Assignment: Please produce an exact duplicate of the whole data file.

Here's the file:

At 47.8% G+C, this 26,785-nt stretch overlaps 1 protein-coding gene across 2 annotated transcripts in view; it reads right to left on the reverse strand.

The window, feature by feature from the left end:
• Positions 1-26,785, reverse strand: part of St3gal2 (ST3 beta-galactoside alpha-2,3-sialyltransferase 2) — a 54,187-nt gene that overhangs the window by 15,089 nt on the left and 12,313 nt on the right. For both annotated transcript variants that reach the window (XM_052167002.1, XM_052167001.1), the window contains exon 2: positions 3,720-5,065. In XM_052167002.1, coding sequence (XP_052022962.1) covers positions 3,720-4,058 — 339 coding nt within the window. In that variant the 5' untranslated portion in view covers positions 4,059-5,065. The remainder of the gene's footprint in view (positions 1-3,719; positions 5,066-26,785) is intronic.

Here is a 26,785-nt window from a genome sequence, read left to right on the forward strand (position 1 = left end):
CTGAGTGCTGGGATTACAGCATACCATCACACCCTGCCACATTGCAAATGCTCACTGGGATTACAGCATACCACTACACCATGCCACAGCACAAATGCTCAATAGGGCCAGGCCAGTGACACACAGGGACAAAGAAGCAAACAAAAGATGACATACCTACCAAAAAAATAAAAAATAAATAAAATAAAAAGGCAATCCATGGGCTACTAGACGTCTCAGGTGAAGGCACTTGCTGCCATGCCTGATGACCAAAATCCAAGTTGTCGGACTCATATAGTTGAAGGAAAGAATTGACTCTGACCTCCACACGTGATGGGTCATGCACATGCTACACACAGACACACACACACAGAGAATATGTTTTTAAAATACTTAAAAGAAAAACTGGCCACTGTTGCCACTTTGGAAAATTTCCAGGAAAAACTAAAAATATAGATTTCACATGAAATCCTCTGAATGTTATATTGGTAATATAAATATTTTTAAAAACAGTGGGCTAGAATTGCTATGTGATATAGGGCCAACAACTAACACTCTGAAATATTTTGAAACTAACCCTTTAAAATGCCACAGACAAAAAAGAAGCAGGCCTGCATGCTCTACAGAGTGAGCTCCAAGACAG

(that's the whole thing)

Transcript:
At 47.8% G+C, this 26,785-nt stretch overlaps 1 protein-coding gene across 2 annotated transcripts in view; it reads right to left on the reverse strand.

The window, feature by feature from the left end:
• Positions 1-26,785, reverse strand: part of St3gal2 (ST3 beta-galactoside alpha-2,3-sialyltransferase 2) — a 54,187-nt gene that overhangs the window by 15,089 nt on the left and 12,313 nt on the right. For both annotated transcript variants that reach the window (XM_052167002.1, XM_052167001.1), the window contains exon 2: positions 3,720-5,065. In XM_052167002.1, coding sequence (XP_052022962.1) covers positions 3,720-4,058 — 339 coding nt within the window. In that variant the 5' untranslated portion in view covers positions 4,059-5,065. The remainder of the gene's footprint in view (positions 1-3,719; positions 5,066-26,785) is intronic.

Here is a 26,785-nt window from a genome sequence, read left to right on the forward strand (position 1 = left end):
CTGAGTGCTGGGATTACAGCATACCATCACACCCTGCCACATTGCAAATGCTCACTGGGATTACAGCATACCACTACACCATGCCACAGCACAAATGCTCAATAGGGCCAGGCCAGTGACACACAGGGACAAAGAAGCAAACAAAAGATGACATACCTACCAAAAAAATAAAAAATAAATAAAATAAAAAGGCAATCCATGGGCTACTAGACGTCTCAGGTGAAGGCACTTGCTGCCATGCCTGATGACCAAAATCCAAGTTGTCGGACTCATATAGTTGAAGGAAAGAATTGACTCTGACCTCCACACGTGATGGGTCATGCACATGCTACACACAGACACACACACACAGAGAATATGTTTTTAAAATACTTAAAAGAAAAACTGGCCACTGTTGCCACTTTGGAAAATTTCCAGGAAAAACTAAAAATATAGATTTCACATGAAATCCTCTGAATGTTATATTGGTAATATAAATATTTTTAAAAACAGTGGGCTAGAATTGCTATGTGATATAGGGCCAACAACTAACACTCTGAAATATTTTGAAACTAACCCTTTAAAATGCCACAGACAAAAAAGAAGCAGGCCTGCATGCTCTACAGAGTGAGCTCCAAGACAG